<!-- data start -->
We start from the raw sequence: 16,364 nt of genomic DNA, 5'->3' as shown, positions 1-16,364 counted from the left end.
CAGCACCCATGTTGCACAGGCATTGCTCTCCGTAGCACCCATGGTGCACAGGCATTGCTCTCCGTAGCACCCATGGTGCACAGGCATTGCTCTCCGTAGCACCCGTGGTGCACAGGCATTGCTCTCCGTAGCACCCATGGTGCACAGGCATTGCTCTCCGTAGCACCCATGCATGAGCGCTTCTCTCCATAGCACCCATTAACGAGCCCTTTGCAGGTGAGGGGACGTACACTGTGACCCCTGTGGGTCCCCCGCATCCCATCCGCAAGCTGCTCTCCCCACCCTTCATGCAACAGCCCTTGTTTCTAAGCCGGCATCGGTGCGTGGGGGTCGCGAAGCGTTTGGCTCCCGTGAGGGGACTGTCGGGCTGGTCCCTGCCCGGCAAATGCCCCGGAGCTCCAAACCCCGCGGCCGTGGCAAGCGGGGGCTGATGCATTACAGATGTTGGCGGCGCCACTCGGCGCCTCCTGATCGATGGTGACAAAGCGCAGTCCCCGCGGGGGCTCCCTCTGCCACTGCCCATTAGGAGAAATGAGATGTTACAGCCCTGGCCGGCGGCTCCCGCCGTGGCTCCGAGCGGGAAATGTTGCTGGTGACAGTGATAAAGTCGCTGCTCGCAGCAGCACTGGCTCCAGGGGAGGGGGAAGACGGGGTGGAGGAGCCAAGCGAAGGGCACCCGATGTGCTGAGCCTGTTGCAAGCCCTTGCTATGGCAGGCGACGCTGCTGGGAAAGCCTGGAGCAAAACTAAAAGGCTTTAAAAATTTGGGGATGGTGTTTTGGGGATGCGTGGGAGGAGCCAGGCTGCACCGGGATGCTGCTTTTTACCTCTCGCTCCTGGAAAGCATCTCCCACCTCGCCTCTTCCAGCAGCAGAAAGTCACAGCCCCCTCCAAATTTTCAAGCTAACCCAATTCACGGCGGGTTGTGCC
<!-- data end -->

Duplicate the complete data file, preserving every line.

We start from the raw sequence: 16,364 nt of genomic DNA, 5'->3' as shown, positions 1-16,364 counted from the left end.
CAGCACCCATGTTGCACAGGCATTGCTCTCCGTAGCACCCATGGTGCACAGGCATTGCTCTCCGTAGCACCCATGGTGCACAGGCATTGCTCTCCGTAGCACCCGTGGTGCACAGGCATTGCTCTCCGTAGCACCCATGGTGCACAGGCATTGCTCTCCGTAGCACCCATGCATGAGCGCTTCTCTCCATAGCACCCATTAACGAGCCCTTTGCAGGTGAGGGGACGTACACTGTGACCCCTGTGGGTCCCCCGCATCCCATCCGCAAGCTGCTCTCCCCACCCTTCATGCAACAGCCCTTGTTTCTAAGCCGGCATCGGTGCGTGGGGGTCGCGAAGCGTTTGGCTCCCGTGAGGGGACTGTCGGGCTGGTCCCTGCCCGGCAAATGCCCCGGAGCTCCAAACCCCGCGGCCGTGGCAAGCGGGGGCTGATGCATTACAGATGTTGGCGGCGCCACTCGGCGCCTCCTGATCGATGGTGACAAAGCGCAGTCCCCGCGGGGGCTCCCTCTGCCACTGCCCATTAGGAGAAATGAGATGTTACAGCCCTGGCCGGCGGCTCCCGCCGTGGCTCCGAGCGGGAAATGTTGCTGGTGACAGTGATAAAGTCGCTGCTCGCAGCAGCACTGGCTCCAGGGGAGGGGGAAGACGGGGTGGAGGAGCCAAGCGAAGGGCACCCGATGTGCTGAGCCTGTTGCAAGCCCTTGCTATGGCAGGCGACGCTGCTGGGAAAGCCTGGAGCAAAACTAAAAGGCTTTAAAAATTTGGGGATGGTGTTTTGGGGATGCGTGGGAGGAGCCAGGCTGCACCGGGATGCTGCTTTTTACCTCTCGCTCCTGGAAAGCATCTCCCACCTCGCCTCTTCCAGCAGCAGAAAGTCACAGCCCCCTCCAAATTTTCAAGCTAACCCAATTCACGGCGGGTTGTGCC